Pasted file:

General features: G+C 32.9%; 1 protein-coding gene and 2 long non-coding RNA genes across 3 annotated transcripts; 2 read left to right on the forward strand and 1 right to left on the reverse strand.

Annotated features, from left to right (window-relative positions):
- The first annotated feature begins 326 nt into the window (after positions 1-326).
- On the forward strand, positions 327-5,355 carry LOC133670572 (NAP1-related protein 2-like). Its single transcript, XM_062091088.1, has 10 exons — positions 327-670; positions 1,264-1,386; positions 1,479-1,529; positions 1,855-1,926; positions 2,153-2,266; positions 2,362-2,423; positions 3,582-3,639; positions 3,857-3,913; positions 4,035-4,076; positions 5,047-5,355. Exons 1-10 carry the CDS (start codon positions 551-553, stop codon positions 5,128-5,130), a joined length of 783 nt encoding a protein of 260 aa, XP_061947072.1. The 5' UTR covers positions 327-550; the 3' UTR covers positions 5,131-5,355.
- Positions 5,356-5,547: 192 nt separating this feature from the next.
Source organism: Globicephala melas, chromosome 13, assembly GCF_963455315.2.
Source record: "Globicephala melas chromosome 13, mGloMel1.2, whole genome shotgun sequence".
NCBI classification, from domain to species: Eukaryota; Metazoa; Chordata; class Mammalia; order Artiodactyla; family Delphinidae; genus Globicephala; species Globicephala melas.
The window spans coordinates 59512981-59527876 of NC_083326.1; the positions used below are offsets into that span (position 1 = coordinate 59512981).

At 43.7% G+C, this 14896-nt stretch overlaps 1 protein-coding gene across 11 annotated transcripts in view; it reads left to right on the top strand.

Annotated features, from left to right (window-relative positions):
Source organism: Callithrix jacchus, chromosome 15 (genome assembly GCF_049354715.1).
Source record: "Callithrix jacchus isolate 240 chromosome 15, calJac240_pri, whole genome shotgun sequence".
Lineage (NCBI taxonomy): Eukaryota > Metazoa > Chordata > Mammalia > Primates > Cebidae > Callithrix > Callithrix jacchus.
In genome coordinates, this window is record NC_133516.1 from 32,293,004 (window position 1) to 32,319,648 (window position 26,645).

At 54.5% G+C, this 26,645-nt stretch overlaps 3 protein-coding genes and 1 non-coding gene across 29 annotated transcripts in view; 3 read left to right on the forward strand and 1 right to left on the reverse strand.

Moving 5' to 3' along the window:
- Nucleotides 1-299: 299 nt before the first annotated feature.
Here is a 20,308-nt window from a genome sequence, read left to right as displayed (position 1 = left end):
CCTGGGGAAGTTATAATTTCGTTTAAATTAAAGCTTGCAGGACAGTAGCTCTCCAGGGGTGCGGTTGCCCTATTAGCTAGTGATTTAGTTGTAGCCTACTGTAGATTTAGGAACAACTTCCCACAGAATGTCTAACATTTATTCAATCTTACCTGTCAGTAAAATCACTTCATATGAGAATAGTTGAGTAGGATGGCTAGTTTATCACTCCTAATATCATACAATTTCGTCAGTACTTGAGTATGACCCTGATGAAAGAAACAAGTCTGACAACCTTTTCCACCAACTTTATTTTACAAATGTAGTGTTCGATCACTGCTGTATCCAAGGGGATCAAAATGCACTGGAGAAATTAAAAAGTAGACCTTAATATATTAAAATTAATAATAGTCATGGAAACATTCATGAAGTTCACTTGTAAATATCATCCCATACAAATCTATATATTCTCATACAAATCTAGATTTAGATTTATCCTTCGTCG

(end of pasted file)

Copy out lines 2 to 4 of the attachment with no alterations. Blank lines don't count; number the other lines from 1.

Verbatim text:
Annotated features, from left to right (window-relative positions):
- The first annotated feature begins 326 nt into the window (after positions 1-326).
- On the forward strand, positions 327-5,355 carry LOC133670572 (NAP1-related protein 2-like). Its single transcript, XM_062091088.1, has 10 exons — positions 327-670; positions 1,264-1,386; positions 1,479-1,529; positions 1,855-1,926; positions 2,153-2,266; positions 2,362-2,423; positions 3,582-3,639; positions 3,857-3,913; positions 4,035-4,076; positions 5,047-5,355. Exons 1-10 carry the CDS (start codon positions 551-553, stop codon positions 5,128-5,130), a joined length of 783 nt encoding a protein of 260 aa, XP_061947072.1. The 5' UTR covers positions 327-550; the 3' UTR covers positions 5,131-5,355.